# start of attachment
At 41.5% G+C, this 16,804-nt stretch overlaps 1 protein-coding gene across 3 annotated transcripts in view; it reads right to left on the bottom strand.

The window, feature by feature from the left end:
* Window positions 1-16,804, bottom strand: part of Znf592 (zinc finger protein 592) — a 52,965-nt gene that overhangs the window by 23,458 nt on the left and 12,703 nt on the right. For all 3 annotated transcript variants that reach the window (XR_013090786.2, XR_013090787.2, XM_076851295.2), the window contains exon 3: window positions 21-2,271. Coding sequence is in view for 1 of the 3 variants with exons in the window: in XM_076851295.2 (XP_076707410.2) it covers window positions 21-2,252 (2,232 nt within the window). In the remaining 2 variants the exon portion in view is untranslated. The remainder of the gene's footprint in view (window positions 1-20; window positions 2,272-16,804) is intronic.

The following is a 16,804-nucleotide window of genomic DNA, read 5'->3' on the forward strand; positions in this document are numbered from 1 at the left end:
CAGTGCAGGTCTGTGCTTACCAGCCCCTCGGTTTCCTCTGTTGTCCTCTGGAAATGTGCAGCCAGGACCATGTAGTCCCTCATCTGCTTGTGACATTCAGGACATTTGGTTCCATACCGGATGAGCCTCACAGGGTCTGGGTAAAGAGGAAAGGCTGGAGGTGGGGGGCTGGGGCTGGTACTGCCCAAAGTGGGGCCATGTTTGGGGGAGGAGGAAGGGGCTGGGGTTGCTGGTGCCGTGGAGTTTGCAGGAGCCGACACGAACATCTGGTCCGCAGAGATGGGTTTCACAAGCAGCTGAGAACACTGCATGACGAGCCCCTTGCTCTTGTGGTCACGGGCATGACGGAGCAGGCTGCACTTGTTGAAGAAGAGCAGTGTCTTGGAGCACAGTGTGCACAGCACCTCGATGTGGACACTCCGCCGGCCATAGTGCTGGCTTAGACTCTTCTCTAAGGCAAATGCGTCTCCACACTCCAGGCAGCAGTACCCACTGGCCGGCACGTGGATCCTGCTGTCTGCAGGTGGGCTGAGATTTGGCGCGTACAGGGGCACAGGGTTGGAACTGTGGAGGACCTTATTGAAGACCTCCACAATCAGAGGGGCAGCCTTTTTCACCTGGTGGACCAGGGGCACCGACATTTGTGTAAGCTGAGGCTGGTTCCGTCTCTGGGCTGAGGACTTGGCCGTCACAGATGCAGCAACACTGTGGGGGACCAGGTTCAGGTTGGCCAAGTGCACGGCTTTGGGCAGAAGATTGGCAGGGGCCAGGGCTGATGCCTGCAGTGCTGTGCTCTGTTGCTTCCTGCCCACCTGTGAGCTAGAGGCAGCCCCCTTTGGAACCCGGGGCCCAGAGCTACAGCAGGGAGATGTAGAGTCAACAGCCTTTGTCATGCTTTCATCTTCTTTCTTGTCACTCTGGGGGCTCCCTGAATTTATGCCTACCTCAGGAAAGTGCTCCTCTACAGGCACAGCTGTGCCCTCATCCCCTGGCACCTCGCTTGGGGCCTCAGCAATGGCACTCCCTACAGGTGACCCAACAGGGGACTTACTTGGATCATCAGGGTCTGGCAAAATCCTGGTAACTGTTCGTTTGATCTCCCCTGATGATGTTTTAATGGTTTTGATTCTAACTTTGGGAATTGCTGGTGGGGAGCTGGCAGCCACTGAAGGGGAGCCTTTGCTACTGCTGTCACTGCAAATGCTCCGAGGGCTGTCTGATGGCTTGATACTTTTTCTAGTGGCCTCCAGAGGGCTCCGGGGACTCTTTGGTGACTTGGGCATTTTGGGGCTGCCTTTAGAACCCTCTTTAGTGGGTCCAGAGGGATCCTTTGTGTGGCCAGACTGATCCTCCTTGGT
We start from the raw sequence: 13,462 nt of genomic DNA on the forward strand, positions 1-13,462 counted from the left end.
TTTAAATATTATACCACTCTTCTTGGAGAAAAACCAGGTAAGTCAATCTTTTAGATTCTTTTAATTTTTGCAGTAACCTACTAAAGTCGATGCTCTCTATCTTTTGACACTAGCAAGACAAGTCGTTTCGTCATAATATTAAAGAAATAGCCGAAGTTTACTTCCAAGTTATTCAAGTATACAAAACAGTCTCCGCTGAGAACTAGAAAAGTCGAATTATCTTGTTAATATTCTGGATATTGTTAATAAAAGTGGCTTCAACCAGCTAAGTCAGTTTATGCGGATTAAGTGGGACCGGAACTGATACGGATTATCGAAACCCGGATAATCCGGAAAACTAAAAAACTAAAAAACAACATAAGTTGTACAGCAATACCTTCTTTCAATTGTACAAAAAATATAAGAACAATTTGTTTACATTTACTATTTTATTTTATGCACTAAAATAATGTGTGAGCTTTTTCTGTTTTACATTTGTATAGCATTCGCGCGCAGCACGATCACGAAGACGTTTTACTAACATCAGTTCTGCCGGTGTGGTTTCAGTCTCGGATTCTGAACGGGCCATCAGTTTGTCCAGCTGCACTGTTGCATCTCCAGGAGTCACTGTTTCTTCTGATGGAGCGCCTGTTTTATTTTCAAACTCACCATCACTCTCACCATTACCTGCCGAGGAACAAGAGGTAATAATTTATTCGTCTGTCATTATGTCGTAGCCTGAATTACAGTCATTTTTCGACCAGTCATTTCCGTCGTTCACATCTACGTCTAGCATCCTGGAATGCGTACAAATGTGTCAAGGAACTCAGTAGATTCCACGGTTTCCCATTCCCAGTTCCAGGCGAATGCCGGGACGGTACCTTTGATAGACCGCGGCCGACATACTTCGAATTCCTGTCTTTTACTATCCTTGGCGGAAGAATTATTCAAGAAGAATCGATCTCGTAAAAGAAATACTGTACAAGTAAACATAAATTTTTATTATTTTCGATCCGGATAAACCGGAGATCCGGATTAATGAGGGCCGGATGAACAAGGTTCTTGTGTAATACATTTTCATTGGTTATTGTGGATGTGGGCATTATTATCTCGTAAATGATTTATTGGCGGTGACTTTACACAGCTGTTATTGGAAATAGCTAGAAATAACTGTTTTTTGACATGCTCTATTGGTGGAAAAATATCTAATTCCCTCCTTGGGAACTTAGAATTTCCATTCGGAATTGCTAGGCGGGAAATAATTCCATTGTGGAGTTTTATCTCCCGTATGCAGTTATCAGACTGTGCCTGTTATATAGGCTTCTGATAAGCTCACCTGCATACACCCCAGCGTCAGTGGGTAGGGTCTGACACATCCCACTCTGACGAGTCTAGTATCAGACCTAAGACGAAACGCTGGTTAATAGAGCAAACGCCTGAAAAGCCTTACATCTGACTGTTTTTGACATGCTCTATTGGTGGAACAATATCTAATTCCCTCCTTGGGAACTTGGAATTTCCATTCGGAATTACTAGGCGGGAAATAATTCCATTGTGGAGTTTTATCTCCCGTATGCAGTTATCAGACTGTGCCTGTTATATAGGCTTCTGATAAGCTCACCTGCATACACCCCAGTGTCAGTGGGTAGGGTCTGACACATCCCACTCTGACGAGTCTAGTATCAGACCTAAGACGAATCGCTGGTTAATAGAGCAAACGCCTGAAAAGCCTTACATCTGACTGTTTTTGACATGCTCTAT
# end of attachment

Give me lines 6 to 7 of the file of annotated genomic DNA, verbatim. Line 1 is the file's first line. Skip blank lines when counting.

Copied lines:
We start from the raw sequence: 13,462 nt of genomic DNA on the forward strand, positions 1-13,462 counted from the left end.
TTTAAATATTATACCACTCTTCTTGGAGAAAAACCAGGTAAGTCAATCTTTTAGATTCTTTTAATTTTTGCAGTAACCTACTAAAGTCGATGCTCTCTATCTTTTGACACTAGCAAGACAAGTCGTTTCGTCATAATATTAAAGAAATAGCCGAAGTTTACTTCCAAGTTATTCAAGTATACAAAACAGTCTCCGCTGAGAACTAGAAAAGTCGAATTATCTTGTTAATATTCTGGATATTGTTAATAAAAGTGGCTTCAACCAGCTAAGTCAGTTTATGCGGATTAAGTGGGACCGGAACTGATACGGATTATCGAAACCCGGATAATCCGGAAAACTAAAAAACTAAAAAACAACATAAGTTGTACAGCAATACCTTCTTTCAATTGTACAAAAAATATAAGAACAATTTGTTTACATTTACTATTTTATTTTATGCACTAAAATAATGTGTGAGCTTTTTCTGTTTTACATTTGTATAGCATTCGCGCGCAGCACGATCACGAAGACGTTTTACTAACATCAGTTCTGCCGGTGTGGTTTCAGTCTCGGATTCTGAACGGGCCATCAGTTTGTCCAGCTGCACTGTTGCATCTCCAGGAGTCACTGTTTCTTCTGATGGAGCGCCTGTTTTATTTTCAAACTCACCATCACTCTCACCATTACCTGCCGAGGAACAAGAGGTAATAATTTATTCGTCTGTCATTATGTCGTAGCCTGAATTACAGTCATTTTTCGACCAGTCATTTCCGTCGTTCACATCTACGTCTAGCATCCTGGAATGCGTACAAATGTGTCAAGGAACTCAGTAGATTCCACGGTTTCCCATTCCCAGTTCCAGGCGAATGCCGGGACGGTACCTTTGATAGACCGCGGCCGACATACTTCGAATTCCTGTCTTTTACTATCCTTGGCGGAAGAATTATTCAAGAAGAATCGATCTCGTAAAAGAAATACTGTACAAGTAAACATAAATTTTTATTATTTTCGATCCGGATAAACCGGAGATCCGGATTAATGAGGGCCGGATGAACAAGGTTCTTGTGTAATACATTTTCATTGGTTATTGTGGATGTGGGCATTATTATCTCGTAAATGATTTATTGGCGGTGACTTTACACAGCTGTTATTGGAAATAGCTAGAAATAACTGTTTTTTGACATGCTCTATTGGTGGAAAAATATCTAATTCCCTCCTTGGGAACTTAGAATTTCCATTCGGAATTGCTAGGCGGGAAATAATTCCATTGTGGAGTTTTATCTCCCGTATGCAGTTATCAGACTGTGCCTGTTATATAGGCTTCTGATAAGCTCACCTGCATACACCCCAGCGTCAGTGGGTAGGGTCTGACACATCCCACTCTGACGAGTCTAGTATCAGACCTAAGACGAAACGCTGGTTAATAGAGCAAACGCCTGAAAAGCCTTACATCTGACTGTTTTTGACATGCTCTATTGGTGGAACAATATCTAATTCCCTCCTTGGGAACTTGGAATTTCCATTCGGAATTACTAGGCGGGAAATAATTCCATTGTGGAGTTTTATCTCCCGTATGCAGTTATCAGACTGTGCCTGTTATATAGGCTTCTGATAAGCTCACCTGCATACACCCCAGTGTCAGTGGGTAGGGTCTGACACATCCCACTCTGACGAGTCTAGTATCAGACCTAAGACGAATCGCTGGTTAATAGAGCAAACGCCTGAAAAGCCTTACATCTGACTGTTTTTGACATGCTCTAT